We are here to help, but we need more info from you to help better.
As Tinstaafl stated, we can help back into a model number using pictures. The VIN does not contain the model number; it does contain the model year. And we do not know if the title used the manufacturing year or the model year. There is a difference between the date of manufacturing and the model year. Dates of manufacturing can be from mid-1994 to mid-year 1995. The 95 models started production in mid-1994 through mid-year 1995, then the 96 models started. Let's make sure your VIN is a 1995 model year to find the right info for it.
Count the VIN digits starting from the left, which starts with 1LC (which is Sunline mfg letters); the 10th digit from the left should be the letter "S" for the 95 model year. If it is some other letter, let us know what it is.
Now with a confirmed model year, we have copies of sales brochures of many Sunlines in our FILES section by year, and we certainly have the 1995 model year. In the next reply, I will show you how to get to the FILES section and post pictures. You can use the brochure to back into the floor plan that lines up with the model. If you post pic, we can help also.
Tires, yes, tires are a big deal with towing an older camper that has not moved in a while. A 100-mile trip can be long if the tires are up for the task.
First is the tire air pressure; the tire must be aired up to the max cold side wall pressure listed on the side of the tire. Trailer tires are sized differently than auto tires that have reduced air pressure in many cases. Does the prior owner have an air compressor, or do you have a portable compressor to bring to pump them up before you start towing? This is a big deal to get done. You do not want to tow many miles to a gas station on low-air-pressure tires that may be old.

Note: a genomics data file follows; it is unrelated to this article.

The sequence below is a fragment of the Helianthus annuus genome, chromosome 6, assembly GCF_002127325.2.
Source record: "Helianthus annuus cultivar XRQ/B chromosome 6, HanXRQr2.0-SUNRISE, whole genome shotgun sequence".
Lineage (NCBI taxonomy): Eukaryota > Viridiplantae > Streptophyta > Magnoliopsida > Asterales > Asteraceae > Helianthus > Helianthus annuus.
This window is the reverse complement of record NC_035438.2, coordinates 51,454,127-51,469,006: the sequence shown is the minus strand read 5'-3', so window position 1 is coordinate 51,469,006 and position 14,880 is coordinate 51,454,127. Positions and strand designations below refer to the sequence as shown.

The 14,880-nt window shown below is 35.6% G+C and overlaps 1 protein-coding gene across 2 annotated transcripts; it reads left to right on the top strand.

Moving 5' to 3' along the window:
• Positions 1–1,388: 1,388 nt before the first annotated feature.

Next is the age of the tire. You need to find the tire date codes on the side of the tires. The prior owner can get them for you if you do not have them. Here is how to read the DOT code on the tire sides. This is a link to the Goodyear web site showing how to get and decode the 4 digit date code. https://www.goodyear.com/en_US/learn...ek%20of%202010
The DOT code might be on the inside of the tire if you cannot see it on the outside. They only mark one side. Now comes the decision, how old are the tires? Trailer tires age out most times before they wear out. You cannot only use tread depth to tell if the tire is up to the task. The rubber breaks down over time, and being outside exposed to the sun all the time breaks it down even faster. For campers that are towed all the time, five years is a good age time when they need to be changed due to age. I did not create that time frame; this comes from tire experts dealing with trailer tires. Find out the tire age and report back. You may find the tires might be 8 to 10 years old, creating a significant concern if they will make the trip without having a blowout.
The truck to tow the camper back to your place needs to have a working trailer brake controller with a 7-wire cord receptacle on the back of the truck. The camper has electric brakes, and it requires the truck brake controller to make them work.
Tow ball size, the camper will have a 2 5/16" ball coupler on it. Do not use a smaller 2" or 1 7/8" tow ball as it can become unhooked to tow the camper. The drawbar or a weight distribution hitch may be needed pending on which truck you take. Once we know the model of the camper, we can see what hitch parts you may need to handle the tongue weight of the camper. Does the camper have any hitch that comes with it? Sometimes a prior owner sells it with a hitch for the truck, and sometimes they do not. If there is a hitch, take pictures and post them, we can help you understand how to set it up.
Manuals, there are manuals in our FILES section also. You can download a PDF copy.
This should get you started; feel free to ask more questions.
Hope this helps